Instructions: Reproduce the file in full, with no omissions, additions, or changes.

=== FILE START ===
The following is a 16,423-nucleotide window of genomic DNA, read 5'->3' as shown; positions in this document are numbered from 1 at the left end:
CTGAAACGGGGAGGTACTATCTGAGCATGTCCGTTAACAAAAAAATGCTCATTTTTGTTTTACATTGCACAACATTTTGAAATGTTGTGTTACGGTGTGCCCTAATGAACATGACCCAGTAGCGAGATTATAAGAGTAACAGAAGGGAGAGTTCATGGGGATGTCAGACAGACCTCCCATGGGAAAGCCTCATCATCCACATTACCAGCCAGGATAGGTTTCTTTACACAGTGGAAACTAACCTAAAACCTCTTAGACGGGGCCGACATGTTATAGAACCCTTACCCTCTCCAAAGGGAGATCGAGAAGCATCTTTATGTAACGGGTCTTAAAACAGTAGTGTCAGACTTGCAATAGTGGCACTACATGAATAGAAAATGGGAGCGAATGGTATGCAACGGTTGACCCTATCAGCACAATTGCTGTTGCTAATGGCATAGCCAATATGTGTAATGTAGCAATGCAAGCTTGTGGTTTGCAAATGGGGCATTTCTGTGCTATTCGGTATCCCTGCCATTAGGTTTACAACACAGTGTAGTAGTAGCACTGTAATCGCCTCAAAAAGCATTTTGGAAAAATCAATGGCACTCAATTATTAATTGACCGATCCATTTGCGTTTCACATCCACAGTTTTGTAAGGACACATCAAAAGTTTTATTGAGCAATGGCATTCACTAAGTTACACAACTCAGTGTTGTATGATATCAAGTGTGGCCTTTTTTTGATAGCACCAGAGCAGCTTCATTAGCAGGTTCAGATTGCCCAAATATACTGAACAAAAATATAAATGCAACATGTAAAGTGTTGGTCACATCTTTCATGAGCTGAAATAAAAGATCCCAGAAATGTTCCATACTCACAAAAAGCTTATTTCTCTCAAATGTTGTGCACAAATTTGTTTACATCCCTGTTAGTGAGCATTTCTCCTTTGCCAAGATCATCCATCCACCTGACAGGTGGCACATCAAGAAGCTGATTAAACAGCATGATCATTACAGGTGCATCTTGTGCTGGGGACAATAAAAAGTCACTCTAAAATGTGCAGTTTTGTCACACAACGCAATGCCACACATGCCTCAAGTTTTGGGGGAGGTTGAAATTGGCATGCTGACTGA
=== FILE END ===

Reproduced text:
The following is a 16,423-nucleotide window of genomic DNA, read 5'->3' as shown; positions in this document are numbered from 1 at the left end:
CTGAAACGGGGAGGTACTATCTGAGCATGTCCGTTAACAAAAAAATGCTCATTTTTGTTTTACATTGCACAACATTTTGAAATGTTGTGTTACGGTGTGCCCTAATGAACATGACCCAGTAGCGAGATTATAAGAGTAACAGAAGGGAGAGTTCATGGGGATGTCAGACAGACCTCCCATGGGAAAGCCTCATCATCCACATTACCAGCCAGGATAGGTTTCTTTACACAGTGGAAACTAACCTAAAACCTCTTAGACGGGGCCGACATGTTATAGAACCCTTACCCTCTCCAAAGGGAGATCGAGAAGCATCTTTATGTAACGGGTCTTAAAACAGTAGTGTCAGACTTGCAATAGTGGCACTACATGAATAGAAAATGGGAGCGAATGGTATGCAACGGTTGACCCTATCAGCACAATTGCTGTTGCTAATGGCATAGCCAATATGTGTAATGTAGCAATGCAAGCTTGTGGTTTGCAAATGGGGCATTTCTGTGCTATTCGGTATCCCTGCCATTAGGTTTACAACACAGTGTAGTAGTAGCACTGTAATCGCCTCAAAAAGCATTTTGGAAAAATCAATGGCACTCAATTATTAATTGACCGATCCATTTGCGTTTCACATCCACAGTTTTGTAAGGACACATCAAAAGTTTTATTGAGCAATGGCATTCACTAAGTTACACAACTCAGTGTTGTATGATATCAAGTGTGGCCTTTTTTTGATAGCACCAGAGCAGCTTCATTAGCAGGTTCAGATTGCCCAAATATACTGAACAAAAATATAAATGCAACATGTAAAGTGTTGGTCACATCTTTCATGAGCTGAAATAAAAGATCCCAGAAATGTTCCATACTCACAAAAAGCTTATTTCTCTCAAATGTTGTGCACAAATTTGTTTACATCCCTGTTAGTGAGCATTTCTCCTTTGCCAAGATCATCCATCCACCTGACAGGTGGCACATCAAGAAGCTGATTAAACAGCATGATCATTACAGGTGCATCTTGTGCTGGGGACAATAAAAAGTCACTCTAAAATGTGCAGTTTTGTCACACAACGCAATGCCACACATGCCTCAAGTTTTGGGGGAGGTTGAAATTGGCATGCTGACTGA